The Council on Foreign Relations notes:
According to the doctrine, a state is legally allowed to unilaterally defend itself and right a wrong provided the response is proportional to the injury suffered. The response must also be immediate and necessary, refrain from targeting civilians, and require only enough force to reinstate the status quo ante.
What constitutes status quo ante for Israel may be debatable – but surely a return to the period before 75% of Israel’s citizens were terrorized by random rocket fire should be an acceptable definition.
Luis Moreno-Ocampo, Chief Prosecutor at the International Criminal Court, investigated allegations of war crimes during 2003 invasion of Iraq, and in 2006 published an open letter containing his findings. Included was this section on proportionality:
Under international humanitarian law and the Rome Statute, the death of civilians during an armed conflict, no matter how grave and regrettable, does not in itself constitute a war crime. International humanitarian law and the Rome Statute permit belligerents to carry out proportionate attacks against military objectives, even when it is known that some civilian deaths or injuries will occur.
A crime occurs if there is an intentional attack directed against civilians (principle of distinction) or an attack is launched on a military objective in the knowledge that the incidental civilian injuries would be clearly excessive in relation to the anticipated military advantage (principle of proportionality).
Finally, Dr. Françoise Hampton, University of Essex (UK) wrote about the concept of “military necessity.”
Military necessity is a legal concept used in international humanitarian law (IHL) as part of the legal justification for attacks on legitimate military targets that may have adverse, even terrible, consequences for civilians and civilian objects. It means that military forces in planning military actions are permitted to take into account the practical requirements of a military situation at any given moment and the imperatives of winning.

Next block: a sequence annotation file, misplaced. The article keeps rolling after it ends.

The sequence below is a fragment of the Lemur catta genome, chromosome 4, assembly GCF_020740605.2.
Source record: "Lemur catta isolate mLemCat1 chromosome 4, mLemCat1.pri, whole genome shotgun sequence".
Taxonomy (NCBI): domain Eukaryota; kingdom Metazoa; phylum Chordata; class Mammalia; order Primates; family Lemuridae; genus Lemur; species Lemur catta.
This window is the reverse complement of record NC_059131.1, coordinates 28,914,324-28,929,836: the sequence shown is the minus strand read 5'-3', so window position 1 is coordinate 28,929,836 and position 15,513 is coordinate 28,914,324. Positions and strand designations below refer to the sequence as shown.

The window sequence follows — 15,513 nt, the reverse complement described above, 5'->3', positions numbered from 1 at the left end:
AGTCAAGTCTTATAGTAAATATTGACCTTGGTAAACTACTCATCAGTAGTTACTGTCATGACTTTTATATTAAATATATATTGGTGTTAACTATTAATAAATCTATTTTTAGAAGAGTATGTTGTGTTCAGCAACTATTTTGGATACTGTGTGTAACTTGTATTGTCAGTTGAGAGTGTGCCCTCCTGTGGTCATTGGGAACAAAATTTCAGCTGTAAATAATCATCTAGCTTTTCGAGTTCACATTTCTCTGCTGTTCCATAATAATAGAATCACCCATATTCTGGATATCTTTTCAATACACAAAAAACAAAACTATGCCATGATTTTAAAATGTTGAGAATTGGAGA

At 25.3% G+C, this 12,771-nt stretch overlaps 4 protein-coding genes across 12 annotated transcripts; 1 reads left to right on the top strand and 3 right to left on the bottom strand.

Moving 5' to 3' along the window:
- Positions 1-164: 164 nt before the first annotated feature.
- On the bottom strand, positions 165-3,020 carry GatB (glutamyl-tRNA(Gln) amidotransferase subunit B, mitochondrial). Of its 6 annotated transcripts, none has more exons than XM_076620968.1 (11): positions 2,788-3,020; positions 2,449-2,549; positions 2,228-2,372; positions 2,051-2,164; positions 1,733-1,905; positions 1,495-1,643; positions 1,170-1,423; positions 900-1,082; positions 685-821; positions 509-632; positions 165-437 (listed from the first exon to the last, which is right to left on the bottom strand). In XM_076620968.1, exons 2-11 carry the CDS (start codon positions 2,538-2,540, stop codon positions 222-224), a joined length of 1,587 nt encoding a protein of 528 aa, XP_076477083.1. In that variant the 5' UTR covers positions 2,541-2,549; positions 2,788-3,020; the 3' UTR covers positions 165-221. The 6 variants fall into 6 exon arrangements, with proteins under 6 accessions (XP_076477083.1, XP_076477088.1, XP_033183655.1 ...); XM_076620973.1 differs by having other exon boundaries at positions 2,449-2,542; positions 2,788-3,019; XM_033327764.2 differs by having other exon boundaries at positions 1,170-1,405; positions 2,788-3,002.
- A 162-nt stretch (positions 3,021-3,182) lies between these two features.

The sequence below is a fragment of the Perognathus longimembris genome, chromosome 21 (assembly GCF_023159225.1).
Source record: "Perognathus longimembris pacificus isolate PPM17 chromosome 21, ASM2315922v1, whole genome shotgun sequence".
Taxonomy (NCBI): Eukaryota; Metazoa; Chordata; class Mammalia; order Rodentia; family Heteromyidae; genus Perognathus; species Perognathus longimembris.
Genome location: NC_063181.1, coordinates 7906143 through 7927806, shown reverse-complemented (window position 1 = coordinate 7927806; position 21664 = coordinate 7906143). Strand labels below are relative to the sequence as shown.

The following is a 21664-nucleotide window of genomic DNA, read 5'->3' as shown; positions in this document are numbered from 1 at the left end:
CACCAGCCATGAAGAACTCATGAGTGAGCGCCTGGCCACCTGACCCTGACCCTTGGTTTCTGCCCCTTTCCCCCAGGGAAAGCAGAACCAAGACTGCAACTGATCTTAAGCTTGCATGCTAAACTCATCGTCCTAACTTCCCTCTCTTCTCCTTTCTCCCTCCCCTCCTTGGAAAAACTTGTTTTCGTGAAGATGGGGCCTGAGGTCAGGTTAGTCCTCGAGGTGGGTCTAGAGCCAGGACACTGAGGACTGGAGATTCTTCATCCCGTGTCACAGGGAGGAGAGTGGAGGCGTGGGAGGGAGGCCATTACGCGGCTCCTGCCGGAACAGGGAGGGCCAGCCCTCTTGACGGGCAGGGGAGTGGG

What constitutes a military objective will change during the course of a conflict. As some military objectives are destroyed, the enemy will use other installations for the same purpose, thereby making them military objectives and their attack justifiable under military necessity. There is a similarly variable effect on the determination of proportionality. The greater the military advantage anticipated, the larger the amount of collateral damage – often civilian casualties – which will be “justified” or “necessary.“
Civilian casualties are much to be mourned, but what becomes clear – absent the propaganda element or a shaky notion of sportsmanship – is that Israel has the right and indeed the obligation to defend its people, has the right to “win” the war of self-defense that it is fighting, and has taken account of the requirements of international law regarding “proportionality” and “military necessity.” This, coupled with the willingness of Israel to accept the Egyptian-sponsored ceasefire, acceptance of a UN-sponsored humanitarian truce, and the continued provision of food, medicine, and electricity to the residents of Gaza, should help erase the “buts” of fair-minded people.